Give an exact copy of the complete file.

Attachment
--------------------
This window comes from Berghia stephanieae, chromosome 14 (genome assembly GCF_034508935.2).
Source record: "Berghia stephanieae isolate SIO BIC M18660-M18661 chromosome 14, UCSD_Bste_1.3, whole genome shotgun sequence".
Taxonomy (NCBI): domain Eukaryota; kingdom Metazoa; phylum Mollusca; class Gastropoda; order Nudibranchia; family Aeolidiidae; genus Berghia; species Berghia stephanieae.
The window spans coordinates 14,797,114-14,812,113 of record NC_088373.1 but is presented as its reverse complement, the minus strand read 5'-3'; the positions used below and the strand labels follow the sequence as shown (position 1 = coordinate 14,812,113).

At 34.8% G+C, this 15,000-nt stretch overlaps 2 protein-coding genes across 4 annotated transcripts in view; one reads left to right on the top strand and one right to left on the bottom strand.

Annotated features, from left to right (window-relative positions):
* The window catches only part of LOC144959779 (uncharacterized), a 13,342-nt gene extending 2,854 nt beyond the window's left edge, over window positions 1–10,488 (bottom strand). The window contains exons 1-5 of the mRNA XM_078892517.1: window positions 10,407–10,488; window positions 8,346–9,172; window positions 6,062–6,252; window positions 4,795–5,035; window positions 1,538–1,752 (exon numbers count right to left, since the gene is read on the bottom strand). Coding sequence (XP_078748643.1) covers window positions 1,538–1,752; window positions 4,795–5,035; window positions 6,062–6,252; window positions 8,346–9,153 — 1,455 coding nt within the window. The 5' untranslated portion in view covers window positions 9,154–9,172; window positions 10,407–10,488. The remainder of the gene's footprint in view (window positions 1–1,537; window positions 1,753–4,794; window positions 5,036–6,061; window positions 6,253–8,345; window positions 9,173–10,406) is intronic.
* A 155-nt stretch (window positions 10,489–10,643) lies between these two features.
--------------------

This window comes from Berghia stephanieae, chromosome 14 (genome assembly GCF_034508935.2).
Source record: "Berghia stephanieae isolate SIO BIC M18660-M18661 chromosome 14, UCSD_Bste_1.3, whole genome shotgun sequence".
Taxonomy (NCBI): domain Eukaryota; kingdom Metazoa; phylum Mollusca; class Gastropoda; order Nudibranchia; family Aeolidiidae; genus Berghia; species Berghia stephanieae.
The window spans coordinates 14,797,114-14,812,113 of record NC_088373.1 but is presented as its reverse complement, the minus strand read 5'-3'; the positions used below and the strand labels follow the sequence as shown (position 1 = coordinate 14,812,113).

At 34.8% G+C, this 15,000-nt stretch overlaps 2 protein-coding genes across 4 annotated transcripts in view; one reads left to right on the top strand and one right to left on the bottom strand.

Annotated features, from left to right (window-relative positions):
* The window catches only part of LOC144959779 (uncharacterized), a 13,342-nt gene extending 2,854 nt beyond the window's left edge, over window positions 1–10,488 (bottom strand). The window contains exons 1-5 of the mRNA XM_078892517.1: window positions 10,407–10,488; window positions 8,346–9,172; window positions 6,062–6,252; window positions 4,795–5,035; window positions 1,538–1,752 (exon numbers count right to left, since the gene is read on the bottom strand). Coding sequence (XP_078748643.1) covers window positions 1,538–1,752; window positions 4,795–5,035; window positions 6,062–6,252; window positions 8,346–9,153 — 1,455 coding nt within the window. The 5' untranslated portion in view covers window positions 9,154–9,172; window positions 10,407–10,488. The remainder of the gene's footprint in view (window positions 1–1,537; window positions 1,753–4,794; window positions 5,036–6,061; window positions 6,253–8,345; window positions 9,173–10,406) is intronic.
* A 155-nt stretch (window positions 10,489–10,643) lies between these two features.